Anaphylaxis is a severe allergic reaction. It can lead to a potentially fatal condition known as anaphylactic shock.
Common substances that the body reacts to include food, insect bites, venom, and medication. These are called allergens.
Food allergy is the main cause of anaphylaxis outside of the hospital, according to Food Allergy Research and Education (FARE).
Anaphylactic reaction to food is responsible for one emergency department visit every 3 minutes in the United States (U.S.), mostly in teenagers and young adults.
The most common triggers are medications, foods, and insect stings.
Fast facts about anaphylaxis
Anaphylaxis is a severe allergic reaction.
It can cause breathing problems, plummeting blood pressure, shock, and potentially death.
Anaphylactic reactions to allergens in food cause one hospital visit every 3 minutes in the U.S.
An adrenalin shot, such as from an EpiPen, can help to stop the progression of symptoms.
Avoiding known allergens can reduce the risk of anaphylaxis. However, if an allergen has never caused reaction before, there is no way to prepare for its anaphylactic reaction.
What happens in anaphylaxis?
Anaphylaxis can have a fatal outcome unless signs are quickly responded to.
Many people react to a substance, or allergen, with watery eyes, a runny nose, and maybe a rash. However, a severe allergic reaction can lead to a serious condition known as anaphylaxis.
Anaphylaxis happens when the body reacts badly to a substance, or allergen, as if it were a threat to health, like bacteria or a virus.
The body produces large amounts of histamine, and this triggers an inflammatory response.
This response can lead to a dilation of the blood vessels, a sudden drop in blood pressure, loss of consciousness, and shock. As the airways narrow, breathing becomes difficult. The blood vessels may leak, resulting in edema, or swelling, in surrounding tissue.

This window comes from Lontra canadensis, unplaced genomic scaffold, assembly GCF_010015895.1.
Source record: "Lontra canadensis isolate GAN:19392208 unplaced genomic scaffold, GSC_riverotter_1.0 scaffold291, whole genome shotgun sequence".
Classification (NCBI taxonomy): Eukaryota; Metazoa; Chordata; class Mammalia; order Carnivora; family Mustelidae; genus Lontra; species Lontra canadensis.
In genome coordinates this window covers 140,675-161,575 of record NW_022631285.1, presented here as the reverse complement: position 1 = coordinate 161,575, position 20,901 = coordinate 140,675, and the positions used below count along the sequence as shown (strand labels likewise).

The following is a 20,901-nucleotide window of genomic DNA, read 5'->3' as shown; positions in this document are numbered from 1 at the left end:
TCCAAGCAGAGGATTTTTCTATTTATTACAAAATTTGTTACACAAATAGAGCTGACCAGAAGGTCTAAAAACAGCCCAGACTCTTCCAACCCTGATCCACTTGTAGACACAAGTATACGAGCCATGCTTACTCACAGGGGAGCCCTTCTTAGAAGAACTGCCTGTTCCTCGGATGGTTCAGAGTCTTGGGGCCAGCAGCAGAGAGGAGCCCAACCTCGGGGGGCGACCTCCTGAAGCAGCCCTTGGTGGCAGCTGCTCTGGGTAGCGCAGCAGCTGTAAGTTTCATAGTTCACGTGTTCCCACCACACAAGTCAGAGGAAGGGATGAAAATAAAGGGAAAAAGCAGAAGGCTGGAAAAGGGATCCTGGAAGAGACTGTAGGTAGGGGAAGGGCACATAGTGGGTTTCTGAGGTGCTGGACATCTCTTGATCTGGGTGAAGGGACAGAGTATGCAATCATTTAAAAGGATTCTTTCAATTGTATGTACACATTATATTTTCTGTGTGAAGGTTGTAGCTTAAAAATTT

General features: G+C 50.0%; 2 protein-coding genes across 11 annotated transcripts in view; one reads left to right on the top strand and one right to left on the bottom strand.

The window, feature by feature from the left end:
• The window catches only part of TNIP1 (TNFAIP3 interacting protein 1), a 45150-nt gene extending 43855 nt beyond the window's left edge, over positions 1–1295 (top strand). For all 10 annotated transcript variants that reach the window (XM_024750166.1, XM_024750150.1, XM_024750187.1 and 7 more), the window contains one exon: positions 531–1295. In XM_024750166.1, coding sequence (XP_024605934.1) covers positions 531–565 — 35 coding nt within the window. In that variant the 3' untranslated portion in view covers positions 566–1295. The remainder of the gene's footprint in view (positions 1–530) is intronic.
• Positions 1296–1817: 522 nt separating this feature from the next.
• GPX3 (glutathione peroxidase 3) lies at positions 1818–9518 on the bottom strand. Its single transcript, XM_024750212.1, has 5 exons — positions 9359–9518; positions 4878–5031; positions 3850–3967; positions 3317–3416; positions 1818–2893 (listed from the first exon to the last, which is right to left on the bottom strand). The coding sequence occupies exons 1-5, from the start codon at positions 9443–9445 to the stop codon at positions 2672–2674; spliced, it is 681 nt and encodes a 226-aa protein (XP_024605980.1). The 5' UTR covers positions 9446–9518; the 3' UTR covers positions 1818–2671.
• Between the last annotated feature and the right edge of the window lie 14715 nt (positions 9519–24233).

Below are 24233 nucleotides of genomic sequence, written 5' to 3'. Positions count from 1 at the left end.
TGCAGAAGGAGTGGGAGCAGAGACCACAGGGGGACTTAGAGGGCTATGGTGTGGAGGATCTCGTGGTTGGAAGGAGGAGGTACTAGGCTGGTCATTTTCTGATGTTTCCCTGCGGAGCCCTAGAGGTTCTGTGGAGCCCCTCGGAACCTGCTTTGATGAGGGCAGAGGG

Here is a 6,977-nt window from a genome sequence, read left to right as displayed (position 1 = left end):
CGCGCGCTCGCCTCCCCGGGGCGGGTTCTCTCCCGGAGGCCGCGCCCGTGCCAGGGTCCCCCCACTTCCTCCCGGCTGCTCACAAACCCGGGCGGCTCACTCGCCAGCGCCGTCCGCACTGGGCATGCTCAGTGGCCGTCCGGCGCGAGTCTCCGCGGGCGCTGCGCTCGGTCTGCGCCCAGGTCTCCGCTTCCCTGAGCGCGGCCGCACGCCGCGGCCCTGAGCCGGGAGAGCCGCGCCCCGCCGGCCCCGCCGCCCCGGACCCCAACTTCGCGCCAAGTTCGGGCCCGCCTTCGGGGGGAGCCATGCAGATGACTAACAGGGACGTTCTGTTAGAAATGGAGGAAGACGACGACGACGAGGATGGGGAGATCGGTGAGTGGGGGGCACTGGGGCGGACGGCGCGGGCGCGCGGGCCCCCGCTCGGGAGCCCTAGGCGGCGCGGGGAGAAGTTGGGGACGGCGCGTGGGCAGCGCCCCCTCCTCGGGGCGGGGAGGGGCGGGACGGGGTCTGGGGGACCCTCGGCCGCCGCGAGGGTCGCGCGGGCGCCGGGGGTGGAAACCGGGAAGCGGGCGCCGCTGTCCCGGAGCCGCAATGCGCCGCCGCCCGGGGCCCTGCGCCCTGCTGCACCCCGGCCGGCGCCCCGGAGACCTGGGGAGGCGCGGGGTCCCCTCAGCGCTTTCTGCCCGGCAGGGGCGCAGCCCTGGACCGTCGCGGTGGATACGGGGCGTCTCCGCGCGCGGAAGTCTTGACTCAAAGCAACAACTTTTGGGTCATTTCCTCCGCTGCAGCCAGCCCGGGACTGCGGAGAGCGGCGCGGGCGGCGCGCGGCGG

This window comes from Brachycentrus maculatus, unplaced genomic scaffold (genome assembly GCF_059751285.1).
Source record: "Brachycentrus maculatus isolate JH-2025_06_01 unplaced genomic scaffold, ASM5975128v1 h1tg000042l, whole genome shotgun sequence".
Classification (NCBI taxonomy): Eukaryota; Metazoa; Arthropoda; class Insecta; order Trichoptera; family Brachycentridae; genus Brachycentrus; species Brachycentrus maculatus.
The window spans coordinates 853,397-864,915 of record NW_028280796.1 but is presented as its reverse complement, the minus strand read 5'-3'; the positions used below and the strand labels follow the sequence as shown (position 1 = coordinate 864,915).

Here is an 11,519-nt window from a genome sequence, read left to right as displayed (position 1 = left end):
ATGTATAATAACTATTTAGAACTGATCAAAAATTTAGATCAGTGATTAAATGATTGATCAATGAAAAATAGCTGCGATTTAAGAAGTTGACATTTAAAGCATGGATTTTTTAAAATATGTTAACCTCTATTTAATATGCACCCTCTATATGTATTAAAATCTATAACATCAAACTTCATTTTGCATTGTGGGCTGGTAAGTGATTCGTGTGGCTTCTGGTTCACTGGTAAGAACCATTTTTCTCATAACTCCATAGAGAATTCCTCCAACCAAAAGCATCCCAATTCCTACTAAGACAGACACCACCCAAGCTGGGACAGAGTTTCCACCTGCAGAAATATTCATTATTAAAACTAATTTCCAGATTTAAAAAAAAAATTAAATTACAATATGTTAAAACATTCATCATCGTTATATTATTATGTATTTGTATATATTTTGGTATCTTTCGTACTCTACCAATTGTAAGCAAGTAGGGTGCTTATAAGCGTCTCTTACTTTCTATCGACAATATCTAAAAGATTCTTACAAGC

The reaction may happen at once, within hours, or, very occasionally, some days after coming into contact with the allergen.
It is important to know the signs and symptoms of anaphylaxis, because urgent action may be needed.
difficulty breathing, wheezing, shortness of breath, tightness in the throat and chest pain
a cough and a hoarse voice
itchy mouth or throat and nasal congestion
feeling that something is stuck to the tongue, or in the throat
a full and heavy feeling in the tongue
swelling and itchiness on the skin, with hives, warmth, redness, and a rash
stomach pain and cramps, with nausea, vomiting, and diarrhea
anxiety and a feeling of impending doom
swelling of the feet, hands, lips, eyes, and sometimes the genitals
low blood pressure and poor circulation leading to pale blue skin, a low pulse, dizziness, or faintness
loss of consciousness
The person may also have itchy, red, watery eyes, a headache, and cramping of the uterus. They may have a metallic taste in the mouth.
Severe breathing difficulties, a serious drop in blood pressure, or both can lead to shock, and this can be fatal.
If a person starts to show severe allergic symptoms, urgent medical attention is needed.
First aid for anaphylaxis includes:
removing the allergen, if possible, and calling for emergency assistance
finding out if the patient has a history of allergy
helping them administer any medication they may have
reassure the patient so that they feel comfortable